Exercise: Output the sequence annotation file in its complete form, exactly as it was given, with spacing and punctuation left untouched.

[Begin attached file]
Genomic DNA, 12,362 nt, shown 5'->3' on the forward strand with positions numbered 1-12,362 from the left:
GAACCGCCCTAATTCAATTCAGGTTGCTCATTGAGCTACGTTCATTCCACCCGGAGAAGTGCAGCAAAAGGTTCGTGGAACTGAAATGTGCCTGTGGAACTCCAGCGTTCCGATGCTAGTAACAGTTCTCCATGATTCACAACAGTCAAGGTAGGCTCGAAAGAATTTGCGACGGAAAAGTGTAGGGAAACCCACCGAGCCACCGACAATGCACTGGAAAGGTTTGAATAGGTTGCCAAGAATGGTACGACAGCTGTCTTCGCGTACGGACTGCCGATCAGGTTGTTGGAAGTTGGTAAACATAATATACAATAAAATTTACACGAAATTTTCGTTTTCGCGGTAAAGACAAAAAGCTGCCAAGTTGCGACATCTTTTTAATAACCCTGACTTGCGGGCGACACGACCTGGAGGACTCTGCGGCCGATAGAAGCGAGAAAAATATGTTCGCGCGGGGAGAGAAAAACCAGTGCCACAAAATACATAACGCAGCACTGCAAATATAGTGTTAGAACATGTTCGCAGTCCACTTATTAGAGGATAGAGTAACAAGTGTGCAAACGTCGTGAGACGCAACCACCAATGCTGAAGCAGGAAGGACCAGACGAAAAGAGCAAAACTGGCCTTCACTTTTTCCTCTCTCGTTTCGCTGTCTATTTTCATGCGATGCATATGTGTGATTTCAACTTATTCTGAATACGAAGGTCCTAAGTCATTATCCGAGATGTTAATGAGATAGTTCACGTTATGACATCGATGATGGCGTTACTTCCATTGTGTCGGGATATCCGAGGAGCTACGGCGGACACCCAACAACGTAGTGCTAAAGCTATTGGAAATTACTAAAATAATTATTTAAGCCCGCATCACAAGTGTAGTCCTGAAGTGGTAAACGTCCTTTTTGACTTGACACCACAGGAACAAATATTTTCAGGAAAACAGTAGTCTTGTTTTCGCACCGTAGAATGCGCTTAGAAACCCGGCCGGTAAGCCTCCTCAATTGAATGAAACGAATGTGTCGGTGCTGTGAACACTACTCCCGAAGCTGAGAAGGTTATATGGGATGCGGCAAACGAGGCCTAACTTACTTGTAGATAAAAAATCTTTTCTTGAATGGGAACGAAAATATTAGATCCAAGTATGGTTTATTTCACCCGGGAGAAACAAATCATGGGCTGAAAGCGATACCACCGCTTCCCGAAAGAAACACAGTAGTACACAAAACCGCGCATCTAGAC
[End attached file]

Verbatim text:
Genomic DNA, 12,362 nt, shown 5'->3' on the forward strand with positions numbered 1-12,362 from the left:
GAACCGCCCTAATTCAATTCAGGTTGCTCATTGAGCTACGTTCATTCCACCCGGAGAAGTGCAGCAAAAGGTTCGTGGAACTGAAATGTGCCTGTGGAACTCCAGCGTTCCGATGCTAGTAACAGTTCTCCATGATTCACAACAGTCAAGGTAGGCTCGAAAGAATTTGCGACGGAAAAGTGTAGGGAAACCCACCGAGCCACCGACAATGCACTGGAAAGGTTTGAATAGGTTGCCAAGAATGGTACGACAGCTGTCTTCGCGTACGGACTGCCGATCAGGTTGTTGGAAGTTGGTAAACATAATATACAATAAAATTTACACGAAATTTTCGTTTTCGCGGTAAAGACAAAAAGCTGCCAAGTTGCGACATCTTTTTAATAACCCTGACTTGCGGGCGACACGACCTGGAGGACTCTGCGGCCGATAGAAGCGAGAAAAATATGTTCGCGCGGGGAGAGAAAAACCAGTGCCACAAAATACATAACGCAGCACTGCAAATATAGTGTTAGAACATGTTCGCAGTCCACTTATTAGAGGATAGAGTAACAAGTGTGCAAACGTCGTGAGACGCAACCACCAATGCTGAAGCAGGAAGGACCAGACGAAAAGAGCAAAACTGGCCTTCACTTTTTCCTCTCTCGTTTCGCTGTCTATTTTCATGCGATGCATATGTGTGATTTCAACTTATTCTGAATACGAAGGTCCTAAGTCATTATCCGAGATGTTAATGAGATAGTTCACGTTATGACATCGATGATGGCGTTACTTCCATTGTGTCGGGATATCCGAGGAGCTACGGCGGACACCCAACAACGTAGTGCTAAAGCTATTGGAAATTACTAAAATAATTATTTAAGCCCGCATCACAAGTGTAGTCCTGAAGTGGTAAACGTCCTTTTTGACTTGACACCACAGGAACAAATATTTTCAGGAAAACAGTAGTCTTGTTTTCGCACCGTAGAATGCGCTTAGAAACCCGGCCGGTAAGCCTCCTCAATTGAATGAAACGAATGTGTCGGTGCTGTGAACACTACTCCCGAAGCTGAGAAGGTTATATGGGATGCGGCAAACGAGGCCTAACTTACTTGTAGATAAAAAATCTTTTCTTGAATGGGAACGAAAATATTAGATCCAAGTATGGTTTATTTCACCCGGGAGAAACAAATCATGGGCTGAAAGCGATACCACCGCTTCCCGAAAGAAACACAGTAGTACACAAAACCGCGCATCTAGAC